Moreover, the in-plane retardation Re2 of at least one of the protective films is 10 nm or less, and the thicknesswise retardation Rth is preferably 20 nm or less. As mentioned above, the residual retardation of the protective film protecting the polarizer is made smaller, whereby the design of the retardation film laminated on the polarizer is facilitated, and an optical film exhibiting a high protection effect ascribable to the retardation film can be obtained. Although specific limitations are not imposed on the thickness d2 of the protective film, the thickness is generally 500 μm or less; preferably ranges from 1 to 300 μm; and specially ranges from 5 to 200 μm.

A specific limitation is not imposed on a material used for forming the two protective films that protect the polarizer. However, (A) a material containing thermoplastic resin having at the side chain thereof a substituted and/or unsubstituted imide group and (B) a material containing a thermoplastic resin having at the side chain thereof a substituted and/or unsubstituted phenyl group and a nitrile group can be preferably used. A protective film containing either the thermoplastic resin (A) or (B) is less likely to cause retardation even when exposed to stress due to a change in the dimension of the polarizer. Even when the film have been subjected to stretching treatment, the in-plane retardation Re2 and thicknesswise retardation Rth can be controlled so as to become smaller. The protective films containing the thermoplastic resins (A) and (B) are described in, e.g., WO 01/37007. The protective film can contain another resin rather than when the film contain the thermoplastic resins (A), (B) as the principal constituents.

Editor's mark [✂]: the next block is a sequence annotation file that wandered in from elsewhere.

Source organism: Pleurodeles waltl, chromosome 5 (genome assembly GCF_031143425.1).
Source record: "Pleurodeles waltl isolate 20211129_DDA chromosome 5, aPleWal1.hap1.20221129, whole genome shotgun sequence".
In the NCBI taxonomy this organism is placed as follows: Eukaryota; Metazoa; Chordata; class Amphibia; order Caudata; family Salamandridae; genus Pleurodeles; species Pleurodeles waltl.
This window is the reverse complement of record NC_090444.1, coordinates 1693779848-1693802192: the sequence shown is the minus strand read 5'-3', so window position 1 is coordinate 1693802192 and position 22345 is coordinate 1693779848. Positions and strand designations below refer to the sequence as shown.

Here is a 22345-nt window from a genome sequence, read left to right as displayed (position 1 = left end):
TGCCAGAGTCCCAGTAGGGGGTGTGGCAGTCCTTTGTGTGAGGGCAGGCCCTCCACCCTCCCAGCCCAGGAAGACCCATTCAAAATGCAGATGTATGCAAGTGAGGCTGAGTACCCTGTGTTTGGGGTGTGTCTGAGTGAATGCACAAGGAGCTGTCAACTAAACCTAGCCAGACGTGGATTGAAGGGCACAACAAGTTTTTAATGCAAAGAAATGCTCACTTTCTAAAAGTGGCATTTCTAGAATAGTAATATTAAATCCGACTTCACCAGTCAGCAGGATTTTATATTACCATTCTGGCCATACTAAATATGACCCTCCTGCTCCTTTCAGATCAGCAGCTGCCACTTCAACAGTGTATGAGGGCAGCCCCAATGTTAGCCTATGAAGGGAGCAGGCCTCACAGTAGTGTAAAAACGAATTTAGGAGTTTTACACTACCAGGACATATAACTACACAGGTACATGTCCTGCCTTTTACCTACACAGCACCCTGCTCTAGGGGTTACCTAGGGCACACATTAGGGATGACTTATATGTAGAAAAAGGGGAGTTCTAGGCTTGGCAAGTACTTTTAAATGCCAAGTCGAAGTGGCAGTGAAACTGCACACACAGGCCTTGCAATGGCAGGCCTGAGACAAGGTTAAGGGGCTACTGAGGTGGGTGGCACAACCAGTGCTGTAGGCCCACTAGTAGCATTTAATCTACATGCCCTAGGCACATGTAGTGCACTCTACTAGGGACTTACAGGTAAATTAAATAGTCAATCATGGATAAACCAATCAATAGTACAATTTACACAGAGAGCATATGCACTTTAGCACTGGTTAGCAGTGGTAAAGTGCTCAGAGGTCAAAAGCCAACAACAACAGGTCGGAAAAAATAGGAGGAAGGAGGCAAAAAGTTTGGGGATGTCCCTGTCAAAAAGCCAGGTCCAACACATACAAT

The thermoplastic resin (A) has at the side chain thereof the substituted and/or unsubstituted imide group; and has at its main chain thereof arbitrary thermoplastic resin. The main chain may be formed solely from, e.g., carbon atoms; or atoms other than carbon may be inserted between the carbon atoms. Alternatively, the main chain may be formed from atoms other than carbon atoms. The main chain is preferably hydrocarbon or substituted products thereof. The main chain is made by, e.g., addition polymerization: and is specifically, e.g., polyolefine or polyvinyl. The main chain is also obtained through condensation polymerization; and is e.g., an ester bond or an amide bond. The main chain is preferably a polyvinyl framework obtained by means of polymerization of a substituted vinyl monomer.

A related-art arbitrary method can be adopted as a method for introducing a substituted and/or unsubstituted imide group to the thermoplastic resin (A). The method includes, e.g., a method for polymerizing a monomer having the imide group, a method for polymerizing various monomers to thus form a main chain and subsequently introducing the imide group to the main chain, a method for grafting a compound having the imide group to the side chain, and the like. A conventionally-known substituent, which enables substitution of hydrogen in the imide group, can be used as the substituent of the imide group. For instance, an alkyl group can be mentioned.